Most of us start our diving careers wearing way too much weight because we’re not yet comfortable enough underwater to relax. The more nervous we are, the harder it is to descend, so we add more weight. As we become more experienced, we can shed more lead and still successfully descend. Because it takes time and particular practice to shed these pounds, many divers stick with what they started out with, but being over-weighted carries with it some issues. Read on to find out how to reduce weight when you dive and eliminate some of those problems.
What’s wrong with being over-weighted?
Several issues can arise if you’re wearing too much weight, including:
- You use too much air. Being heavy means you must use more energy for propulsion, which in turn will cost you in terms of air consumption.
- You may struggle to do an emergency ascent. If you must make a swimming emergency ascent, you may find this difficult, or even impossible, if you’re severely over-weighted. I’ve seen this happen to numerous dive students during the emergency swimming ascent drill. You could drop your weights if this happens, but that leads to another problem…
- You risk an uncontrolled ascent. If you do drop your weights, or they fall off by mistake, you may shoot toward the surface much faster than you should, and you may struggle to regain control of your ascent before it’s too late.
How do you shed weight?
The first thing to realize is that unless you’ve specifically worked on dropping weight, you’re probably diving heavy. The best way to reduce weight when you dive is through buoyancy checks. For a number of consecutive dives, do a check before diving. Enter the water with all your gear on and deflate your BCD. Breathing normally, you should now float with the waterline at about eye level. When you deeply exhale, you should descend. If you’re sinking before you exhale, you’re too heavy.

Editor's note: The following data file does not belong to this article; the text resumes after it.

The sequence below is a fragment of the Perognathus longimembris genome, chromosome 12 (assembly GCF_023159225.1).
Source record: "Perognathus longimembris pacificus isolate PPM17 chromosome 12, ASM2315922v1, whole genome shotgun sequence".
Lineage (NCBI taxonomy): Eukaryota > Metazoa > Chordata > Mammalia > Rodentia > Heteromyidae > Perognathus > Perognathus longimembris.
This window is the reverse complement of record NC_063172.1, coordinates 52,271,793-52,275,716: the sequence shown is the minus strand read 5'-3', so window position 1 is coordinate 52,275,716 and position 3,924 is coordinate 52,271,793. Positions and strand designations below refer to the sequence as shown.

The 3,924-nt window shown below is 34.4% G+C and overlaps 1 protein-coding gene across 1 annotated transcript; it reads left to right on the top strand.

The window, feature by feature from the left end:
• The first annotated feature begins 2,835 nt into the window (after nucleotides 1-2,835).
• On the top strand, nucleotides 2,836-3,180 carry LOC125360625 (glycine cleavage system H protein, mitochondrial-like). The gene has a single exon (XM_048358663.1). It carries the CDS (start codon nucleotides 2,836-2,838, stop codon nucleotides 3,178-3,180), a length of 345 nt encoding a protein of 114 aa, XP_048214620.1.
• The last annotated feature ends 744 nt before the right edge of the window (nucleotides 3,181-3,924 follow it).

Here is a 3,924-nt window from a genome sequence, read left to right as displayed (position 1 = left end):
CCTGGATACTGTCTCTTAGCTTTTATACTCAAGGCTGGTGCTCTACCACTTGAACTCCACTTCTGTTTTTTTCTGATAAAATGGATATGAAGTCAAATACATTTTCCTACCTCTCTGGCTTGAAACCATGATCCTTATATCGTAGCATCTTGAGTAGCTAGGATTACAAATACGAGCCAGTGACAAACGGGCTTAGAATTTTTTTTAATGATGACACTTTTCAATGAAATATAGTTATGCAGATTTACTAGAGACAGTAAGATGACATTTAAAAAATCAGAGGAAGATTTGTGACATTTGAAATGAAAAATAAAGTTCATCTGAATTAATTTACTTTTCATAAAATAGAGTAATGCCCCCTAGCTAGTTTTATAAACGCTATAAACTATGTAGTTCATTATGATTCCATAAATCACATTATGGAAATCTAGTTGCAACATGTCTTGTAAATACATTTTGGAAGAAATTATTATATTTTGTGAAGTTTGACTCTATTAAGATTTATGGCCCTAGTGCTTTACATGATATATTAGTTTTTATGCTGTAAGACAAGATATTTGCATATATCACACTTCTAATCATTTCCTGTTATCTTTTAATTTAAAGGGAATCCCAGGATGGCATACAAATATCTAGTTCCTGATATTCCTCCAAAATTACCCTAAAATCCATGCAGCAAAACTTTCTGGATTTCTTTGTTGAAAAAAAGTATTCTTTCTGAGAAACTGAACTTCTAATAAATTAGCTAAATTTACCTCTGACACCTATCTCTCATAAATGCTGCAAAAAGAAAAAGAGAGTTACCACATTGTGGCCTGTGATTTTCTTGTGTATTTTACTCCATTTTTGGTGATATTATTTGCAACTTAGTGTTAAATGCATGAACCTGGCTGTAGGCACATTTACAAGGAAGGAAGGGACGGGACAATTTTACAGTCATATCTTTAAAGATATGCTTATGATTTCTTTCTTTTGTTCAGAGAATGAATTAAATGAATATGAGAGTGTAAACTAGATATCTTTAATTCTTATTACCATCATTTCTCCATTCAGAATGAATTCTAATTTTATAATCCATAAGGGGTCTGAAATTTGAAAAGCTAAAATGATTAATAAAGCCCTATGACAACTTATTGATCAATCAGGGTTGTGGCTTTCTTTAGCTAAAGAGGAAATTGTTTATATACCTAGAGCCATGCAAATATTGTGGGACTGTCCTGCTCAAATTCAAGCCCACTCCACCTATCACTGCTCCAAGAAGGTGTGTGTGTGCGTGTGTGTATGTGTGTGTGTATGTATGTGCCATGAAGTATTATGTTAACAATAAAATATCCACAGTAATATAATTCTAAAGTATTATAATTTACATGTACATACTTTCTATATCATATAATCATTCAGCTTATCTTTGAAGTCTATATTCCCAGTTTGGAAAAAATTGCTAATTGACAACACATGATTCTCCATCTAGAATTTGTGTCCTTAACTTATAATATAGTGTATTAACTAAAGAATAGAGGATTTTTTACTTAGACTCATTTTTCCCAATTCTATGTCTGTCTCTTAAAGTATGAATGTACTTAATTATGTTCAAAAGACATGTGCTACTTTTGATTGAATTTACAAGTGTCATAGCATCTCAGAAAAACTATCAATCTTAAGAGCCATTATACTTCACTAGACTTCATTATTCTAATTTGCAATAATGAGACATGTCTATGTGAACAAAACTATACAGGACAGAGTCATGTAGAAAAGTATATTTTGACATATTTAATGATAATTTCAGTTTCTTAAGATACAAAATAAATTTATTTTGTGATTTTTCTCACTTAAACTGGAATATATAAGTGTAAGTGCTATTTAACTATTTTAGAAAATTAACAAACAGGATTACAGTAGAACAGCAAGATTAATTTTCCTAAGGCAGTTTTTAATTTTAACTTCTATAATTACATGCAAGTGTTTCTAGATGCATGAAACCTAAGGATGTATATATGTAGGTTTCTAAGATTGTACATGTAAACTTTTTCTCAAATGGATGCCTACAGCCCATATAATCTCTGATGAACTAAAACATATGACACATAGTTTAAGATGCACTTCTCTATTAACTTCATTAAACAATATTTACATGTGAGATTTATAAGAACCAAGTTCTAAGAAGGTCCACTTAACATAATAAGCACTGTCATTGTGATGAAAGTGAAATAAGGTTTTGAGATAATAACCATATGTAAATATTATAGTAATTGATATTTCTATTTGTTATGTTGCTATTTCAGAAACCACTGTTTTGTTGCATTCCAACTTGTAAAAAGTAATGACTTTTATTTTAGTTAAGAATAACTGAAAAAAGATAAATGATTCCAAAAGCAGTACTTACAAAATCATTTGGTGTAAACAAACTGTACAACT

You can also do a reverse buoyancy check, wherein you start with all your gear on, but no weights. Then deflate your BCD and try to sink by exhaling. If you can’t, add a single pound of weight and try again. Keep repeating until you’re just able to descend. And remember — the purpose of adding weight is to allow you to descend, not cause you to do so.
Do a safety-stop buoyancy check
During your safety stop, you should be able to hover at 15 feet (5 m) with no air in your BCD at all, maintaining depth simply through your breathing. If you need air in your BCD to maintain your depth, you’re too heavy and should start your next dive with a little less weight.
Ideally, you should do a buoyancy check every time your dive conditions change — if you get new gear, dive in a new dive location, or after a prolonged break from scuba diving. Even if you always dive in the same location with the same gear, you should still perform regular buoyancy checks to see if you can reduce weight when you dive. Dial it in further by doing a safety-stop buoyancy check every time you dive. Practice these methods and you’ll reduce your weight needs over time. This will make your dives all the easier and more enjoyable — and potentially safer, too.